The central limit theorem is the basis of several types of statistical tests. In this video, learn how to apply this theorem.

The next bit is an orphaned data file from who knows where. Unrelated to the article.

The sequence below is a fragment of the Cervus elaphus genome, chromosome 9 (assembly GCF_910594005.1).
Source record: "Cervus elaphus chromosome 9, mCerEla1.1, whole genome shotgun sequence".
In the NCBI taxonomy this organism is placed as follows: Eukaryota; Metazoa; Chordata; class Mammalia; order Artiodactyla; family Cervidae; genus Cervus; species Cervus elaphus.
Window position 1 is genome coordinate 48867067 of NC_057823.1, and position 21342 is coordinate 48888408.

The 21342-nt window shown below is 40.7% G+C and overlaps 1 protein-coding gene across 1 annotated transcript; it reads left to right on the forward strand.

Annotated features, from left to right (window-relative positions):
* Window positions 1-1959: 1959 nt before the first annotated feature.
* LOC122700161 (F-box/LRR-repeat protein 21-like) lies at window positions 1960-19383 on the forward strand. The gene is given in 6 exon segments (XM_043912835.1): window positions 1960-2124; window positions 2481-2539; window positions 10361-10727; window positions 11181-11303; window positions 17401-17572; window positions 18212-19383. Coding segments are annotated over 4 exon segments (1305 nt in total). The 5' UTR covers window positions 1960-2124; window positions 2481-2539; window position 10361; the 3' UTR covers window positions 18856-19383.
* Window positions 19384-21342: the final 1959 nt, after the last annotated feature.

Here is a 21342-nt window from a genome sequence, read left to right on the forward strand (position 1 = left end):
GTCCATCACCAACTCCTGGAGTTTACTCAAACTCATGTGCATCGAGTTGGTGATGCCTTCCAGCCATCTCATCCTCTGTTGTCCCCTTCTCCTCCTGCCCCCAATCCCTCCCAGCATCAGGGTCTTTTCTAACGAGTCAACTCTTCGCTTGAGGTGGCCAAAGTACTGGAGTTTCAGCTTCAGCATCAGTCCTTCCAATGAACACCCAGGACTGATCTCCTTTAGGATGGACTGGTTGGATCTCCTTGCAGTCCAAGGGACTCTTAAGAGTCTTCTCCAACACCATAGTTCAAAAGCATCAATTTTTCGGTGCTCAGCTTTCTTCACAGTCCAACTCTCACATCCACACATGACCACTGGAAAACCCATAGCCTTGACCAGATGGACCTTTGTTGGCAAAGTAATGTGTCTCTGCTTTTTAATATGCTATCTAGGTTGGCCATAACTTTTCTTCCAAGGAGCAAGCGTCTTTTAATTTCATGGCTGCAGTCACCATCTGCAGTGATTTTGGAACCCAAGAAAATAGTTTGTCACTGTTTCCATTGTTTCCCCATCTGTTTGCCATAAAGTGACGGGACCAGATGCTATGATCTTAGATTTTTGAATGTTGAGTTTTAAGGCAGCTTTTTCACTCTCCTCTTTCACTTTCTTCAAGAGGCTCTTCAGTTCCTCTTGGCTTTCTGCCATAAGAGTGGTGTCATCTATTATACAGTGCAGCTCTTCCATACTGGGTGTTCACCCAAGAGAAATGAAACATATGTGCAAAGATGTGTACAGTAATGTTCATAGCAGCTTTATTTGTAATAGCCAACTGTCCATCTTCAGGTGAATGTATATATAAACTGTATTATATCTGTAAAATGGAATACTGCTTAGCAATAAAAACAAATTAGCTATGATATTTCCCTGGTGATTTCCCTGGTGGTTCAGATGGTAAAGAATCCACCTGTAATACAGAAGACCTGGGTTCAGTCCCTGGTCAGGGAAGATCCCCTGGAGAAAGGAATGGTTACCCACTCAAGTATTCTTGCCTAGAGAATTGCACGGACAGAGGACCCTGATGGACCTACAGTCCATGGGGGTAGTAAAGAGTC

- [Instructor] Now we learn about a very important statistical concept, the central limit theorem. We start with this definition, a sampling distribution is a distribution of all possible values of a statistic for a given sample size. Here's a picture that shows what I'm talking about. A huge number of samples coming out of a population, imagine that each one has the same number of people and we measure each person on some attribute, we calculate a mean for each sample, that set of means is the sampling distribution of the mean. Now, bear in mind, that when we're doing a study, we never actually create a sampling distribution, that would take an infinite amount of effort. Here's what we do, from one sample and some additional statistical knowledge, we can find the parameters of a sampling distribution. What does this enable us to do? It enables us to calculate probabilities and thus to estimate parameters and test hypothesis. When the statistic is the mean, the additional statistical knowledge is the central limit theorem. And here's the central limit theorem, if the sample size, N, is large enough, 30 or more, the sampling distribution of the mean is approximately a normal distribution, and this is important, even if the population is not normally distributed. The sampling distribution's mean, mu sub x bar, is equal to the population mean, mu. Its standard deviation, sigma sub x bar, is equal to the population standard deviation divided by the square root of the sample size. The sampling distribution standard deviation, sigma x bar, is also called the Standard Error of the Mean. If the population is normally distributed, the sampling distribution of the mean is normally distributed regardless of the sample size. This is what the sampling distribution of the mean looks like according to the central limit theorem. It's a normal distribution with the mean equal to the mean of the population and the standard errors are laid out across the x-axis. Here's an example of the central limit theorem at work. In a population of IQ scores, with one version having mean of a hundred and standard deviation of 16, if we take a sample of 64 people, what does the sampling distribution of the mean look like? It looks like this, according to the central limit theorem, its mean is the same as the population mean, which is a hundred and its standard deviation or the standard error of the mean is equal to sigma divided by the square root of N, which is 16 divided by the square root of 64, 16 over eight, which is two. And you can see those values laid out across the x-axis. Now, in the two preceding pictures, the population distribution look very much like the sampling distribution, that's because they appeared on different axes. This is what the population distribution and the sampling distribution look like when you plot both of them on the same set of axes. They're both normal distributions but the sampling distribution has a way smaller standard deviation. Summing up, the central limit theorem is the additional knowledge we need to specify the sampling distribution of the mean. With data from just one sample, the central limit theorem can tell us the mean, the standard error, and the shape of the sampling distribution and that's a huge amount of information. We use this in estimation and in hypothesis testing.
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